16 February 2022
Husband and wife scriptwriting team Olivia Poulet and Laurence Dobiesz describe the process of collaboration on their novel
How did the idea for the story of 12 Hours to Say I Love You come about?
It all came about in quite an unconventional way. Our wonderful editor, Sherise Hobbs, heard our play ‘#blessed’ on Radio 4, and approached us about developing the characters’ voices for a book. We wanted to pursue Pippa and Steve’s love story, but hadn’t even considered that we might be able to write a novel until she coached and coaxed us into that hitherto unknown realm.
Who did what in 12 Hours to Say I Love You?
We began by plotting out Pippa and Steve's history, carefully and chronologically, whilst fleshing out their network of friends and family, eventually deciding which life events would serve the plot best. Olivia would sometimes take a first pass over the Pippa chapters and Larry would do the same for Steve. Then we would swap, read and edit each other’s. The hospital chapters, however, were written side by side — two laptops, one pot of coffee and much joyful word wrangling.
Why did you choose the 12-hour framework?
So much can happen in 12 hours, and so little. Particularly in a hospital setting, where time can take on its own convoluted meaning. In the novel, a decade-long relationship is laid bare within that time. The framework also provided structure and pace. It gave us momentum as we knew we needed to tell their story by the 12th hour.
How did you create Pippa and Steve? Did you take a character each?
The characters of Pippa and Steve, their experiences, were sewn together with magpied moments from our own lives, from friends and family, stories we’ve read, and our imaginations. A character gathers its flesh and heartbeat from so many different sources. It’s a wonderful and satisfying task creating rounded human beings in the stories you write.
What’s it like, working with your other half?
As with all great tasks, working with your other half is sometimes the best experience in the world and, at other times, supremely stressful. Their opinion matters more than anyone else’s, so when your writing is flying and you are dancing to the same tune, the process is magical. When you lock horns or feel tired or fractious, however, it’s tough because there is nowhere to run away to! But fundamentally it’s been an exceptional process for us. We feel very lucky.
What are the best parts of writing collaboratively?
The best part of collaboration is the shared highs. The moments a chapter or character falls into place, when a sentence just hits the mark and you feel that the story is really taking shape. The highs are that much higher when you have someone to share the view with.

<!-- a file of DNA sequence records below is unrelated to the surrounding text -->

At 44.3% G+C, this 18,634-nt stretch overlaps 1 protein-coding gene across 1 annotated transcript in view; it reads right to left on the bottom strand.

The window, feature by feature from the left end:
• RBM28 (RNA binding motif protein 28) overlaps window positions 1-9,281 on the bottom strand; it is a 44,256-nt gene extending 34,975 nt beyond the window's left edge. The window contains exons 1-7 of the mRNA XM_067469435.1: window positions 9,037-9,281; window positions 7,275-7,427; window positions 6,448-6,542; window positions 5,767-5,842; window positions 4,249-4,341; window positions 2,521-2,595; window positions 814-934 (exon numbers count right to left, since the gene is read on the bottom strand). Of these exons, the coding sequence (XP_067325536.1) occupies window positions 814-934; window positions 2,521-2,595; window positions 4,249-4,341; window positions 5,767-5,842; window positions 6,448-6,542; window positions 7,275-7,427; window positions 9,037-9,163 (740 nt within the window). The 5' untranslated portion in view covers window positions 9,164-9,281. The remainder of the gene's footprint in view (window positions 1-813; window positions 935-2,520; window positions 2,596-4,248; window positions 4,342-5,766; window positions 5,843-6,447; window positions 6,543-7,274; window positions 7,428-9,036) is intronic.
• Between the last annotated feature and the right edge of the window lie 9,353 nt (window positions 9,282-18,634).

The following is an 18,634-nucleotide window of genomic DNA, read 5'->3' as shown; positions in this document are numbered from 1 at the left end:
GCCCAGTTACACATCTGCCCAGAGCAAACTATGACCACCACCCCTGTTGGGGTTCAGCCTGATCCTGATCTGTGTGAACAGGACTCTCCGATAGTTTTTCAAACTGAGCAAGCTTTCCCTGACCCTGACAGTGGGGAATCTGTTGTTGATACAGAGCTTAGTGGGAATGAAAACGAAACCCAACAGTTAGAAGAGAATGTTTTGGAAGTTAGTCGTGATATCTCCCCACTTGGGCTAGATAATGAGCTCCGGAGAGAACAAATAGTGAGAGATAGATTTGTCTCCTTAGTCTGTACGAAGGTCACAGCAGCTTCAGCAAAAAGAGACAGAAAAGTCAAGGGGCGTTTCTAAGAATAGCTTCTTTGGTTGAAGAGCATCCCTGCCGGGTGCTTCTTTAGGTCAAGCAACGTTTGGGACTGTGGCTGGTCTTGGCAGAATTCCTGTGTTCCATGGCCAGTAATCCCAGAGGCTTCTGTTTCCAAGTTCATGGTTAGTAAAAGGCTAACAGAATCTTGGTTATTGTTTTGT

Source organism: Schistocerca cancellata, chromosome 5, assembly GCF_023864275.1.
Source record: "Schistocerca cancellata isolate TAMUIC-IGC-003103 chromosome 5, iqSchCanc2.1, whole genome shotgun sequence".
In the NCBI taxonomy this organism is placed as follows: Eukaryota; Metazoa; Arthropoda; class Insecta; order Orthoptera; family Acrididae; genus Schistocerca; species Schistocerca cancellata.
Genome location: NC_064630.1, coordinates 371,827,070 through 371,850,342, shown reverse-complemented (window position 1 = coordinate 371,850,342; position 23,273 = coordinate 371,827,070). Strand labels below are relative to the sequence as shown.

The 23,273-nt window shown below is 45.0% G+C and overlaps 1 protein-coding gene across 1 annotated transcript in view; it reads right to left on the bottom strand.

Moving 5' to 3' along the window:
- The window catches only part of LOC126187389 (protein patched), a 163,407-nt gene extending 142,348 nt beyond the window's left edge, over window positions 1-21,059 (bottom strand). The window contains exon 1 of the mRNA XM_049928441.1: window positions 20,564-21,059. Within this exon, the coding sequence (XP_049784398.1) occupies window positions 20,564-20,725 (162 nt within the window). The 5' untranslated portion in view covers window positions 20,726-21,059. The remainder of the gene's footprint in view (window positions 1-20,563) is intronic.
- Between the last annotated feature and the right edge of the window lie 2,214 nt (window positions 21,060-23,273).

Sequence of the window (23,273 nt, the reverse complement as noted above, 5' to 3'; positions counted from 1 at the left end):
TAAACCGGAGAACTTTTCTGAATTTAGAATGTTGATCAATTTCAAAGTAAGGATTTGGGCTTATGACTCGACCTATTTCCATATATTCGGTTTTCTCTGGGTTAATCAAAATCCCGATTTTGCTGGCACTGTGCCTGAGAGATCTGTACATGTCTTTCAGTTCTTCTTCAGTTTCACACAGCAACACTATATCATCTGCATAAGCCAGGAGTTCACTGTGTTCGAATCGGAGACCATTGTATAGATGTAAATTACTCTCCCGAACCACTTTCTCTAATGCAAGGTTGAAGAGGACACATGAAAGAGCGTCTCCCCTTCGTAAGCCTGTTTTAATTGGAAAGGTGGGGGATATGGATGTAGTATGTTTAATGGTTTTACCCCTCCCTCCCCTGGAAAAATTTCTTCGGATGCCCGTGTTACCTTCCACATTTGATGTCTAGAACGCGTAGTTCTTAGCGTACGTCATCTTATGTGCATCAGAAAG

What do you lock horns about?
Occasionally we would disagree about the odd line or cultural reference, e.g. ‘What type of Lynx would he be wearing in 1999? Would they really say that?’ But fortunately, a novel takes time, years in fact and by the third or fourth rewrite you find yourself becoming far less precious, less wedded to a line or an idea. We ended up just handing it over to the other person with a ‘please just make it funnier or at least make that make sense!’
How is writing a novel together different from writing a script?
Writing a novel is different to writing a script as a novel is fundamentally scene setting. We realised that whilst a script is largely dialogue and as few stage directions as possible, a novel is quite the opposite. Though in this book, we celebrated the dialogue, deciding we would corner the market in the ‘scrovel’. We love good dialogue in books, so we’re hoping other people do too!
What have you learned about yourselves as writers doing this book?
Olivia: Well, I have learnt that I love a deadline! I always did but writing a novel, really highlighted this for me. When I was younger, I wanted a t-shirt called ‘structure makes you happy’ – in my case it really does! I can flail around in words for weeks and never settle on any, unless someone is giving me a kick as to when it has to be done and stopped being tinkered with!
Laurence: Neither of us saw it coming, nor did we ever quite believe in ourselves as authors. But now, after many months and drafts, here we are with a book! It goes to show, if you can quieten your inner critic for long enough, and find flow, it can lead you to unexpected places.
And what have you learned about each other as a couple?
Olivia: I’ve learnt that Larry is a brilliant problem solver. Always finding solutions when we felt stuck in a rut. New angles, new approaches. Also that we have an identical ability to find humour in the otherwise unbearable - I think this is a very lucky gift both as a writer and as a human being.
Laurence: Olivia has a wonderful sense of driving things forward. When I found I couldn’t write, it was because I was questioning myself, but she encouraged me to get my head down and just write something, anything, which often unlocked the door.
12 Hours to Say I Love You by Olivia Poulet and Laurence Dobiesz is published in hardback, priced £16.99 (Headline Review)
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